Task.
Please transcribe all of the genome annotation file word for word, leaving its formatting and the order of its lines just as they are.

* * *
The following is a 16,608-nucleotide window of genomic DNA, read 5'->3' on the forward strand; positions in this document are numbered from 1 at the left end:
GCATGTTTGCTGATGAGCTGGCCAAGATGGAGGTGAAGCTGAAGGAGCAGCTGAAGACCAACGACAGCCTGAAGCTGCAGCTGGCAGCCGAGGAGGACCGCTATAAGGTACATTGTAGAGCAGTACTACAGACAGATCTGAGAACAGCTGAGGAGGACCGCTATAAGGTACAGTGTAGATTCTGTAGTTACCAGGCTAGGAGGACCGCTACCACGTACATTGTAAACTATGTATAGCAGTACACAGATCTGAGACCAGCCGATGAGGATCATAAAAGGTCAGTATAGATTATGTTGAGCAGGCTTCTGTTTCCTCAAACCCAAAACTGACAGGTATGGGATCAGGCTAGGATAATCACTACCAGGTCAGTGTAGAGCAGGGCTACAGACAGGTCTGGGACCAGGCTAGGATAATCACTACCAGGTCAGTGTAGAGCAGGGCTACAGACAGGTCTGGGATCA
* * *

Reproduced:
The following is a 16,608-nucleotide window of genomic DNA, read 5'->3' on the forward strand; positions in this document are numbered from 1 at the left end:
GCATGTTTGCTGATGAGCTGGCCAAGATGGAGGTGAAGCTGAAGGAGCAGCTGAAGACCAACGACAGCCTGAAGCTGCAGCTGGCAGCCGAGGAGGACCGCTATAAGGTACATTGTAGAGCAGTACTACAGACAGATCTGAGAACAGCTGAGGAGGACCGCTATAAGGTACAGTGTAGATTCTGTAGTTACCAGGCTAGGAGGACCGCTACCACGTACATTGTAAACTATGTATAGCAGTACACAGATCTGAGACCAGCCGATGAGGATCATAAAAGGTCAGTATAGATTATGTTGAGCAGGCTTCTGTTTCCTCAAACCCAAAACTGACAGGTATGGGATCAGGCTAGGATAATCACTACCAGGTCAGTGTAGAGCAGGGCTACAGACAGGTCTGGGACCAGGCTAGGATAATCACTACCAGGTCAGTGTAGAGCAGGGCTACAGACAGGTCTGGGATCA